Acid Rain

Ammonia and its Salt

Ammonia or azane is a compound of nitrogen and hydrogen with the formula NH3. It is a colourless gas with a characteristic pungent smell. Ammonia contributes significantly to the nutritional needs of terrestrial organisms by serving as a precursor to food andfertilizers. Ammonia, either directly or indirectly, is also a building-block for the synthesis of many pharmaceuticals and is used in many commercial cleaning products. Although in wide use, ammonia is both caustic and hazardous. The global production of ammonia for 2012 is anticipated to be 198 million tonnes, a 35% increase over the estimated 2006 global output of 146.5 million tonnes.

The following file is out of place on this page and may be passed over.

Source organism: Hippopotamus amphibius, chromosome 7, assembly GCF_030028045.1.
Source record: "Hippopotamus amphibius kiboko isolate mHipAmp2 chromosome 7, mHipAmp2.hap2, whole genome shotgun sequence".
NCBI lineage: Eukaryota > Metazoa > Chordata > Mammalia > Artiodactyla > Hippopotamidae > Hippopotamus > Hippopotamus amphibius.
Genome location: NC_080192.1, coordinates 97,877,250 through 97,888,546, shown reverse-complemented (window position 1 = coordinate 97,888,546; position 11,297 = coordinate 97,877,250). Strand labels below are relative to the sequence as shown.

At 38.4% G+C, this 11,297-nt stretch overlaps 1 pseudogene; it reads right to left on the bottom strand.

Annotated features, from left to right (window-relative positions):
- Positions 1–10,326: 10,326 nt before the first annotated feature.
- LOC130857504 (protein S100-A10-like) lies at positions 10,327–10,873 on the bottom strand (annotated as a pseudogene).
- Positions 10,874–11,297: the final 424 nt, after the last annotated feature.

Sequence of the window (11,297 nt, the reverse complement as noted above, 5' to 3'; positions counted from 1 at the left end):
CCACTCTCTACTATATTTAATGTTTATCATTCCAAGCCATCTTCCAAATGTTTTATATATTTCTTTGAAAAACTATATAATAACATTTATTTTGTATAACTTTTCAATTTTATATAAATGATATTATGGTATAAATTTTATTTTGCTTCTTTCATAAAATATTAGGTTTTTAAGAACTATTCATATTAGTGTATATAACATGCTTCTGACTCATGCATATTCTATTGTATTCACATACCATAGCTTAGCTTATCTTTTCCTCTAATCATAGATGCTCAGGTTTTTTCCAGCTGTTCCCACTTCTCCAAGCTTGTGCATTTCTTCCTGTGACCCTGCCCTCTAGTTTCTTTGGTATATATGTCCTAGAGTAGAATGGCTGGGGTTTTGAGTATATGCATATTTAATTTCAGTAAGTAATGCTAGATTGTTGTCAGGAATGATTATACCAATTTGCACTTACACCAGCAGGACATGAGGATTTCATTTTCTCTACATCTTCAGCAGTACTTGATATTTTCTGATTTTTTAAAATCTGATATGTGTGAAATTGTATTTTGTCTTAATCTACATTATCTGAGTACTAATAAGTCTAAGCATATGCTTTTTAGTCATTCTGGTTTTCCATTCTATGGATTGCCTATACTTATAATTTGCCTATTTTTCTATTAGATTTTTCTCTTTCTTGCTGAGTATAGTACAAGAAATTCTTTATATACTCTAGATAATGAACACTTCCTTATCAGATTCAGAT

Ammonia Production
Because of its many uses, ammonia is one of the most highly-produced inorganic chemicals. There are numerous large-scale ammonia production plants worldwide, producing a total of 131,000,000 metric tons of ammonia in 2010. China produced 32.1% of the worldwide production, followed by India with 8.9%, Russia with 7.9%, and the United States with 6.3%. 80% or more of the ammonia produced is used for fertilizing agricultural crops. Ammonia is also used for the production of plastics, fibers, explosives, and intermediates for dyes and pharmaceuticals.

Uses of Ammonia


Other uses include: